Q: And did there come a point in time where you had another, or another time that Wilfredo Ruiz had contact with you?
A: It was the other time also was, I was in the bathroom, I was doing my eyebrows and he just walked in and I just keep doing my eyebrows and that's when he pulled my pants down and that's when he placed his mouth on my vagina.
Q: And did there come a point in time where there were other incidents between you and Wilfredo Ruiz?
Q: When were those, what were those other instances, or let me back up.
Do you recall specific dates of those instances?
A: It was like, it was like almost every day.
Q: And almost every day what would he do?
A: The same thing, but he only place his mouth on my vagina once, but he kept touching me.
Q: There was only one occasion he placed his mouth on your vagina?
Q: And when you say touching you, can you describe in details what the touches were?
A: Like he would put his hand on my breast, he would touch my vagina or he would let me see him masturbate.
Q: So, you would watch him masturbate?
Q: And how many times did this occur?
A: So many.
Q: A lot of times?
T.M. testified she "turned thirteen" "when these incidents began" and they ended when defendant and her mother "broke up."
These events went on for about a year. She finally told a sixth grade school friend, T.M., but did not tell her mother until she was fourteen years old.
In her cross-examination, T.M. admitted that her April 20, 2005 statement referred to "the second time was on [her] eleventh birthday" but added she "was mistaken," and later corrected her statement to note "it was [her] twelfth birthday."
T.M. further testified on cross-examination that her April 2005 statement referred to "licking [her] vagina . . . one time," but told the grand jury "he perform[ed] oral sex . . . a lot of times," as she testified at trial.
Defendant's recorded statement was played to the jury.*fn4 In it he said:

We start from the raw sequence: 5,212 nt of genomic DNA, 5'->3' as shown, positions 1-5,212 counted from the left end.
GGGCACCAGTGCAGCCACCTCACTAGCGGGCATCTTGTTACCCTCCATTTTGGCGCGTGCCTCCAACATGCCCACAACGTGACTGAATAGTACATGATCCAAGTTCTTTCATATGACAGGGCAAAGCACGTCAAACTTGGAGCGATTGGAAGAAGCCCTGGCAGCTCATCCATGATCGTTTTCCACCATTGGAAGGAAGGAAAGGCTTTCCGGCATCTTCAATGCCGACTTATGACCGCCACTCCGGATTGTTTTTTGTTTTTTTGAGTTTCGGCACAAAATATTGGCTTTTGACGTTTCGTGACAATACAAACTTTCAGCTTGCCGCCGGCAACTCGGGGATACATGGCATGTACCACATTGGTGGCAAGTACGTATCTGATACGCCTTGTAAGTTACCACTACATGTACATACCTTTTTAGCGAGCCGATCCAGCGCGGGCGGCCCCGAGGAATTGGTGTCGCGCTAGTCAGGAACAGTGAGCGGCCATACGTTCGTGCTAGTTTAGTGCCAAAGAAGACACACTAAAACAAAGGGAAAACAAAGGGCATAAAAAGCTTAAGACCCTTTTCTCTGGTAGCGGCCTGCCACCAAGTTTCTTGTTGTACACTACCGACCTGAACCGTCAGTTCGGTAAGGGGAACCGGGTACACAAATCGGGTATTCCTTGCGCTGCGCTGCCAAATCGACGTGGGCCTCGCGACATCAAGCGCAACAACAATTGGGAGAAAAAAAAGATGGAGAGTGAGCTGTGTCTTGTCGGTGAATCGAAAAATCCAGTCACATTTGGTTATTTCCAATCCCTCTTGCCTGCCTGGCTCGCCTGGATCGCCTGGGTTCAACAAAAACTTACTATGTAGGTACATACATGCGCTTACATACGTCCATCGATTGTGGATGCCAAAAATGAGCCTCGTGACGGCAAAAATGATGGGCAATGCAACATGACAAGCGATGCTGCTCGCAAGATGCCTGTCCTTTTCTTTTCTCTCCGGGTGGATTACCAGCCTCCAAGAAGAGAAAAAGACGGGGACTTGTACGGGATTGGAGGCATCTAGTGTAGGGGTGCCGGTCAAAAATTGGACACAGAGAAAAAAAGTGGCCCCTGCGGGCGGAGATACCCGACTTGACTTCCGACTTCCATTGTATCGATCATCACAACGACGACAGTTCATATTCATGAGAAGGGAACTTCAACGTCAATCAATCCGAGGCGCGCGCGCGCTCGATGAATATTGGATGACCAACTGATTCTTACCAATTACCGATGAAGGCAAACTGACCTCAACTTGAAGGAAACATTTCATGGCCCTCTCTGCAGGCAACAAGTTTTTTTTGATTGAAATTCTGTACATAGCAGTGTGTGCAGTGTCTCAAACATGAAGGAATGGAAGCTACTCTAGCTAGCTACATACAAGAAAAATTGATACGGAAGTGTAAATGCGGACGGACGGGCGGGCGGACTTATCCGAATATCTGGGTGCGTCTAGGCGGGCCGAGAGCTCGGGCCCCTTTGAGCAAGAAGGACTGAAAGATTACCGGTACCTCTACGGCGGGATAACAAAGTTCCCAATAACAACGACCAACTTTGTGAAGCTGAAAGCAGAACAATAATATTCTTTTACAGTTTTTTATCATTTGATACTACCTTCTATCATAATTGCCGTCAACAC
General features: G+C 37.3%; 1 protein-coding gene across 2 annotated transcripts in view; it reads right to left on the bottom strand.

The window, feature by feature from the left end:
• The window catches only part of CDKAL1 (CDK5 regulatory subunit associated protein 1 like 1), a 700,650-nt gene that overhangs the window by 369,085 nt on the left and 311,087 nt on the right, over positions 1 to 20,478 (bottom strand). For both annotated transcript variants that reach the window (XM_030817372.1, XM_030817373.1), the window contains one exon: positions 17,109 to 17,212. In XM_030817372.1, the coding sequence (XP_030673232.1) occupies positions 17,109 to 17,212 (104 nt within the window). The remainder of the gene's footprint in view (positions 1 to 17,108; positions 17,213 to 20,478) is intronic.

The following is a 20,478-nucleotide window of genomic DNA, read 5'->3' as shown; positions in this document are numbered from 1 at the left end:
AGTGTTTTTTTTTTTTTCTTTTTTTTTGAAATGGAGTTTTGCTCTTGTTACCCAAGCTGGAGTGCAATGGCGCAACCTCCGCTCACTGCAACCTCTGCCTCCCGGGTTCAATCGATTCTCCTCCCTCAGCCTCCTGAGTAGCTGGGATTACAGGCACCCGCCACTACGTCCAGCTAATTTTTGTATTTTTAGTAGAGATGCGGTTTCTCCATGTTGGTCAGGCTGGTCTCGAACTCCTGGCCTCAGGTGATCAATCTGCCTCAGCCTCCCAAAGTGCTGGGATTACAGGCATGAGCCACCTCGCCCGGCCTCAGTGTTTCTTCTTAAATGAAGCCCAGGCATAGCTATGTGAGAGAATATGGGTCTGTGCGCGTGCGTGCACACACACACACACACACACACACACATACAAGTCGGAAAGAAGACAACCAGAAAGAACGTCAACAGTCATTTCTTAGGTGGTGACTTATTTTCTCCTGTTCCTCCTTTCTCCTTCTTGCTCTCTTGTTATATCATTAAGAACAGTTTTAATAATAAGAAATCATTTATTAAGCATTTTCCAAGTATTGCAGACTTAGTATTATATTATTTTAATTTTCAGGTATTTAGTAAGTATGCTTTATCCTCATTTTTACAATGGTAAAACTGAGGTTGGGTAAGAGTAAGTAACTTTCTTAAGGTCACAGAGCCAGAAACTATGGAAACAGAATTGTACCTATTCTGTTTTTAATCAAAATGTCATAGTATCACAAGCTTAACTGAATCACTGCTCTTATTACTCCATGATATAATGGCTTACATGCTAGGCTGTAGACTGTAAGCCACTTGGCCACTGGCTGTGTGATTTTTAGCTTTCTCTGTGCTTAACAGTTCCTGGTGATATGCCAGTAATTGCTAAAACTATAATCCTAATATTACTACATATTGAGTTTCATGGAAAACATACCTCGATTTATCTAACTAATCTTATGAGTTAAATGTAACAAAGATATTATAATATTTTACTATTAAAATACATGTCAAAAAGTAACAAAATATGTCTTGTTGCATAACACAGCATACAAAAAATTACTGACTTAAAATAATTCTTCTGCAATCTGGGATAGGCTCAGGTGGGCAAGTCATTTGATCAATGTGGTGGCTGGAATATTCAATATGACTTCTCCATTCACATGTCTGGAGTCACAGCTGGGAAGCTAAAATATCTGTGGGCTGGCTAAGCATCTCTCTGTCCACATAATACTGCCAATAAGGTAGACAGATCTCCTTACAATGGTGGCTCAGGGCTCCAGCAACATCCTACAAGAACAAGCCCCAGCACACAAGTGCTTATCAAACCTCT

Q: Um, okay, during this time Mr. Ruiz, um, we had some allegations that uh, that you touched [T.]. You touched her breast, and her vagina, is this true sir?
A: No, Sir.
Q: No, you so you never touched her?
A: No, sir.
Q: Okay, what was your relationship with [T.] while you were living with Ms. [A.]?
A: You know I guess, like her father type model.
Q: Did you ever yell at them, punish them.
A: Yeah, (inaudible) yeah, of course. If they do something bad, I would tell them don't do it, you know, and they would get out of hand sometimes and you know.
Q: Alright, did you have any problems with [T.]?
Q: No, okay.
A: She was much better you know, you would tell her something and she would listen, instead of the other ones, they would argue and jump of and curse you out. She wouldn't do that.
Q: Okay, um, do you remember how long you lived with them?
A: Four and half years something like that.
State in Interest of K.A.W., 104 N.J. 112 (1986), notes the difficulty of fixing precise dates with respect to child abuse cases. The inability to defend by reference to specific dates and places is adversely affected. However, the issue relates to whether the State can sustain its burden of proof and defendant could prepare a defense. The reference to dates was sufficient, see State in the Interest of K.A.W., supra, 104 N.J. at 120, and full discovery was provided.